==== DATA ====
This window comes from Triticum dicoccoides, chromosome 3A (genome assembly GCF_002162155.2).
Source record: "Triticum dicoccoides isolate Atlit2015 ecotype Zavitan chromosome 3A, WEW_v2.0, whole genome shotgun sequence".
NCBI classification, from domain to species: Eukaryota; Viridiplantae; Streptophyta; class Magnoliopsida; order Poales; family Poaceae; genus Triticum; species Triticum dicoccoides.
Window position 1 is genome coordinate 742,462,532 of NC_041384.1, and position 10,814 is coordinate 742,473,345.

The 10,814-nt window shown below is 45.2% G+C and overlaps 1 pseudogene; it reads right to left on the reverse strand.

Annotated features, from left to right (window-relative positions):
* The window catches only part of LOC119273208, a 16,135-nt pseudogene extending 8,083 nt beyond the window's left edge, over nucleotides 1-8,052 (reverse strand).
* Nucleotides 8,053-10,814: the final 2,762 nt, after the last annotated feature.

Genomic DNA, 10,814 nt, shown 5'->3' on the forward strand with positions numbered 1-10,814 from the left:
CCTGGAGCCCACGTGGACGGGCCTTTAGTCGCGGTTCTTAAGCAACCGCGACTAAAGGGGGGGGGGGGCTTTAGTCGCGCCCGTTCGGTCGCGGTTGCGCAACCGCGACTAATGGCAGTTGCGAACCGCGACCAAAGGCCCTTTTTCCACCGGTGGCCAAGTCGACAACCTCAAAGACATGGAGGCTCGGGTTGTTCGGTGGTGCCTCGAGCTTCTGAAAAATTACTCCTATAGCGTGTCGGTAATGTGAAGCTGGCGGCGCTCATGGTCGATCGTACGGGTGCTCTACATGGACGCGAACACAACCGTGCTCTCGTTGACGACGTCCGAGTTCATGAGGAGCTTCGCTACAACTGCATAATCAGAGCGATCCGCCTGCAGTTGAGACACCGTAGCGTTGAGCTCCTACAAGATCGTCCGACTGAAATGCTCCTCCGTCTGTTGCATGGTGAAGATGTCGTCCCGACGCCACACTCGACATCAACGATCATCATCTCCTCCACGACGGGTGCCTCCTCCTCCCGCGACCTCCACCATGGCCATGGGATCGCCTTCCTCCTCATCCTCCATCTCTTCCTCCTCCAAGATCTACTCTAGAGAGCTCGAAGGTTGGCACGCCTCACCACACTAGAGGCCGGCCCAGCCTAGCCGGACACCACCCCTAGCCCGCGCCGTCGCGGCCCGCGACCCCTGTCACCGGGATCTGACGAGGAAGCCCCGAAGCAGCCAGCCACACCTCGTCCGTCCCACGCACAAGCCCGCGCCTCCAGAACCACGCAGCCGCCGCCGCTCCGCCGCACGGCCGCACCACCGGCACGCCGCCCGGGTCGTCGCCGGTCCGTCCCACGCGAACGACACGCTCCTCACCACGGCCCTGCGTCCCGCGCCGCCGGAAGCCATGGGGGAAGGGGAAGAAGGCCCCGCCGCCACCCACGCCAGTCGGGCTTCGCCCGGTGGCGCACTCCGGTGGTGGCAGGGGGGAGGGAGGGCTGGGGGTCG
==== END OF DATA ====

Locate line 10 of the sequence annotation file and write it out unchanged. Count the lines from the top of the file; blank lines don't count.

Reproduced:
CCTGGAGCCCACGTGGACGGGCCTTTAGTCGCGGTTCTTAAGCAACCGCGACTAAAGGGGGGGGGGGGCTTTAGTCGCGCCCGTTCGGTCGCGGTTGCGCAACCGCGACTAATGGCAGTTGCGAACCGCGACCAAAGGCCCTTTTTCCACCGGTGGCCAAGTCGACAACCTCAAAGACATGGAGGCTCGGGTTGTTCGGTGGTGCCTCGAGCTTCTGAAAAATTACTCCTATAGCGTGTCGGTAATGTGAAGCTGGCGGCGCTCATGGTCGATCGTACGGGTGCTCTACATGGACGCGAACACAACCGTGCTCTCGTTGACGACGTCCGAGTTCATGAGGAGCTTCGCTACAACTGCATAATCAGAGCGATCCGCCTGCAGTTGAGACACCGTAGCGTTGAGCTCCTACAAGATCGTCCGACTGAAATGCTCCTCCGTCTGTTGCATGGTGAAGATGTCGTCCCGACGCCACACTCGACATCAACGATCATCATCTCCTCCACGACGGGTGCCTCCTCCTCCCGCGACCTCCACCATGGCCATGGGATCGCCTTCCTCCTCATCCTCCATCTCTTCCTCCTCCAAGATCTACTCTAGAGAGCTCGAAGGTTGGCACGCCTCACCACACTAGAGGCCGGCCCAGCCTAGCCGGACACCACCCCTAGCCCGCGCCGTCGCGGCCCGCGACCCCTGTCACCGGGATCTGACGAGGAAGCCCCGAAGCAGCCAGCCACACCTCGTCCGTCCCACGCACAAGCCCGCGCCTCCAGAACCACGCAGCCGCCGCCGCTCCGCCGCACGGCCGCACCACCGGCACGCCGCCCGGGTCGTCGCCGGTCCGTCCCACGCGAACGACACGCTCCTCACCACGGCCCTGCGTCCCGCGCCGCCGGAAGCCATGGGGGAAGGGGAAGAAGGCCCCGCCGCCACCCACGCCAGTCGGGCTTCGCCCGGTGGCGCACTCCGGTGGTGGCAGGGGGGAGGGAGGGCTGGGGGTCG